• Virtually every video production suite on the market can utilize an H.264 hardware encoder-decoder

So what does an H.264 hardware decoder do for you? In short, it allows you to watch high-resolution video while using far less battery than it would if you used your device’s CPU. When sitting at your desk, you’d think this wouldn’t matter, but playing back a 1080p video encoded using H.264 can peak even modern processors at 80%-90% utilization. That means the loud fan in your computer is going to turn on and make noise while you’re trying to watch your movie. On laptops, the consequence is even more severe. You can lose hours of battery life by not using H.264 hardware decoders. On mobile devices, it’s game over. Your phone doesn’t have a powerful dual-core CPU. It has a tiny mobile CPU that simply doesn’t have the horsepower to decode high-resolution video on the fly. You’ll be stuck with lower resolution, larger-size video that requires less computing power.

Feel that pit developing in your stomach? Yeah, I’m right there with you.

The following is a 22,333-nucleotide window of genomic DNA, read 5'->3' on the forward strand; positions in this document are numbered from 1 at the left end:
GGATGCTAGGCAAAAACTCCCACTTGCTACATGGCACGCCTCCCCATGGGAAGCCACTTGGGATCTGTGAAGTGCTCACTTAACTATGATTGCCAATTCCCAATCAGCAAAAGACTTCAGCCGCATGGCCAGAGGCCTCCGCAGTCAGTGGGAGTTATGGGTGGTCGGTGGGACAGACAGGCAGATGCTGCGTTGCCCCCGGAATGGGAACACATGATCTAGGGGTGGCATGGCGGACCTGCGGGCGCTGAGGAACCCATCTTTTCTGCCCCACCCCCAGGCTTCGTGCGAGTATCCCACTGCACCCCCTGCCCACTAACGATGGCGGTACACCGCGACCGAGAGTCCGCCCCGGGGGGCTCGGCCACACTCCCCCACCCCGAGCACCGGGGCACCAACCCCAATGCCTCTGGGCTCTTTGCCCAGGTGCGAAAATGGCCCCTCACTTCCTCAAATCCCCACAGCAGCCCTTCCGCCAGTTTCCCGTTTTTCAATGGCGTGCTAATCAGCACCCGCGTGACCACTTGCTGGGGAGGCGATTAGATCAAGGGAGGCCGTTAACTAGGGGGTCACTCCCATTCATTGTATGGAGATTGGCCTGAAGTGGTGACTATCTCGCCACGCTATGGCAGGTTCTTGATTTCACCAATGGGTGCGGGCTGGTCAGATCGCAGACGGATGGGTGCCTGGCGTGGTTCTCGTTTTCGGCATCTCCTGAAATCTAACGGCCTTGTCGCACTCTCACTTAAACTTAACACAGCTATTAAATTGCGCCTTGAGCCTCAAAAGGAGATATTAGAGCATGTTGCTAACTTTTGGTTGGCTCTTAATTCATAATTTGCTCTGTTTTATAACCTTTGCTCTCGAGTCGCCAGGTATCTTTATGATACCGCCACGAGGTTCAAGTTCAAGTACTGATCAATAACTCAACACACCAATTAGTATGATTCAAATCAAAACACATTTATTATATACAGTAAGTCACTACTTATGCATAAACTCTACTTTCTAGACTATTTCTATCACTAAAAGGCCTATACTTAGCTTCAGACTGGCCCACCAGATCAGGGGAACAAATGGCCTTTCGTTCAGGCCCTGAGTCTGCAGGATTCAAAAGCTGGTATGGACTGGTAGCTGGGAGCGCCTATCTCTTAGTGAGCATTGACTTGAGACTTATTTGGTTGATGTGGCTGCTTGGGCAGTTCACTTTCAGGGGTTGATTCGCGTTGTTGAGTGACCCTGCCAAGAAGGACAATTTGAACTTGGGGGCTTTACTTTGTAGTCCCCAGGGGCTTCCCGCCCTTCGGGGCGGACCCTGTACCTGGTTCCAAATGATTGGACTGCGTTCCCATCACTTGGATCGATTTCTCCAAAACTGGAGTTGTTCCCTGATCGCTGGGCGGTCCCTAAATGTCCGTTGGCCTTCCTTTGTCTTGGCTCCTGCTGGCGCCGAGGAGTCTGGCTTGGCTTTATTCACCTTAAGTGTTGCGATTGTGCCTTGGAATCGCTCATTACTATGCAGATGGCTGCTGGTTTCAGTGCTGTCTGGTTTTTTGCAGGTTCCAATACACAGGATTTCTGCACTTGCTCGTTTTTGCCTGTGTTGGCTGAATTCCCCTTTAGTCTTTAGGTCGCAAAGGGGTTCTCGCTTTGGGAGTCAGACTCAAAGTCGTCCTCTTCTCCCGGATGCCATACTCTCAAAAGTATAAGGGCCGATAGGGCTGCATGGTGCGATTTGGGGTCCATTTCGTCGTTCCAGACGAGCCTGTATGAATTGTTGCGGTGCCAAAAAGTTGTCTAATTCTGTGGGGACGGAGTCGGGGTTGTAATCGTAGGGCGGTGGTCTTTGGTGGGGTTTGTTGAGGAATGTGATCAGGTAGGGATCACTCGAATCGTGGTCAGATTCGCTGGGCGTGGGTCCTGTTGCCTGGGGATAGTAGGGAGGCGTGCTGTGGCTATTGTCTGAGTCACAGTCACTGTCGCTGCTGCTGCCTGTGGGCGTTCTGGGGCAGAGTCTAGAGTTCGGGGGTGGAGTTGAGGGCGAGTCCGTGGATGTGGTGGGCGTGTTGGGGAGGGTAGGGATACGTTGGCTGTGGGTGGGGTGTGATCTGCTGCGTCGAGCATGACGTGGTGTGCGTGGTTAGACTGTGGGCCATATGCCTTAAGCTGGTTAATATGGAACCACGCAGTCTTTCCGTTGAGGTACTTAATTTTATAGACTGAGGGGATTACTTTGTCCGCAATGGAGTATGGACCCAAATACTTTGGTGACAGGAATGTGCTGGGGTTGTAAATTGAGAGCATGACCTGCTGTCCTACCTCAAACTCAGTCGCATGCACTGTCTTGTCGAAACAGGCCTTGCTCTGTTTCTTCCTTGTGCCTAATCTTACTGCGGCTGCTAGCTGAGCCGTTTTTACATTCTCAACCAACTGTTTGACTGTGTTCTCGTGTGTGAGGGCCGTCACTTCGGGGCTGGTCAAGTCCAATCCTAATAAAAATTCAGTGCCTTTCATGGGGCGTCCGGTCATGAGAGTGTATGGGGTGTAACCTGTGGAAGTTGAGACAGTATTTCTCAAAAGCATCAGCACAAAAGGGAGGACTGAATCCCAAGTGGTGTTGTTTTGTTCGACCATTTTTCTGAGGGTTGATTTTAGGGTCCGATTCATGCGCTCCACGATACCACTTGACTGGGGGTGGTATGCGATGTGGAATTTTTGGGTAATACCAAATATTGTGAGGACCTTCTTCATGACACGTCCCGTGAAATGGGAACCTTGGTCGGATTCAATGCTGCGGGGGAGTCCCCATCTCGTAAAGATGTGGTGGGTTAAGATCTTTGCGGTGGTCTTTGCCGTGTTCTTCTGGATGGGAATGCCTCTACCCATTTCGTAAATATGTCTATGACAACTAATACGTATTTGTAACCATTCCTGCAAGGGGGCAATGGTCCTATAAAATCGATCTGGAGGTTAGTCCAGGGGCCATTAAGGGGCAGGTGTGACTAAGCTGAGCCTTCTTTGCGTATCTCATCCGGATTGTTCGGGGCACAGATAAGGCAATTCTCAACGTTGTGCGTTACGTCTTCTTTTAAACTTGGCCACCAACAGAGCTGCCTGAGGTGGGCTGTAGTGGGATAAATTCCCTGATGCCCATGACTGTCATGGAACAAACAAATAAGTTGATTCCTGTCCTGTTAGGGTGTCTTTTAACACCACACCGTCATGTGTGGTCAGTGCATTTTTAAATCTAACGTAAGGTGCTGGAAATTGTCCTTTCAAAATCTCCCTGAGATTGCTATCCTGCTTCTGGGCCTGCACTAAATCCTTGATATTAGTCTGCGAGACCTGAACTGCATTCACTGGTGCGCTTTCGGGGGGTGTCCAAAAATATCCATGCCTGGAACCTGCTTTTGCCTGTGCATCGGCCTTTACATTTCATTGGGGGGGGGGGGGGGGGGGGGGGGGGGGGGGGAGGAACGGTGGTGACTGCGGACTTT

Let’s look at some numbers:

  • 50 million iPhones [1]
  • 450,000 iPads [1]
  • 220 million iPods (as of Sept 2009) [2]
  • 8.5 million Android phones (as of Feb 2010) [3]

That’s close to 280 million devices with H.264 hardware support, and I haven’t scratched the surface. There are no televisions on that list. Remember CES and all the hype over Android tablets? None of them have WebM hardware decoders. On every one of these devices, the cost of WebM video playback will be:

  • Greatly reduced battery life
  • Larger file-sizes (less compression will be required for smooth playback)
  • Lower resolution

We’re talking about falling back from every major milestone met by mobile device manufacturers in the last three years, and millions of devices rendered obsolete for video encoded in WebM. What happens if Google goes WebM-only for YouTube? Right now, Apple supports H.264 exclusively on their mobile devices? Why is that? Because Apple considers user experience to be first priority. Even if Apple were to implement WebM on their mobile devices, the consequence would be jittery video playback that sucked your battery dry in no time. That’s not a good user experience.

So, what does this mean for the Average Joe? If Google is successful, it means that your user experience will be significantly degraded on any device you own that contains H.264 hardware, but no WebM hardware. Have a look at the specs for your phone, portable media player, television, and home theater media devices. Any of them that rely on H.264 hardware are at risk for becoming obsolete.

1 – TechCrunch
2 – World of Apple
3 – Numberof.net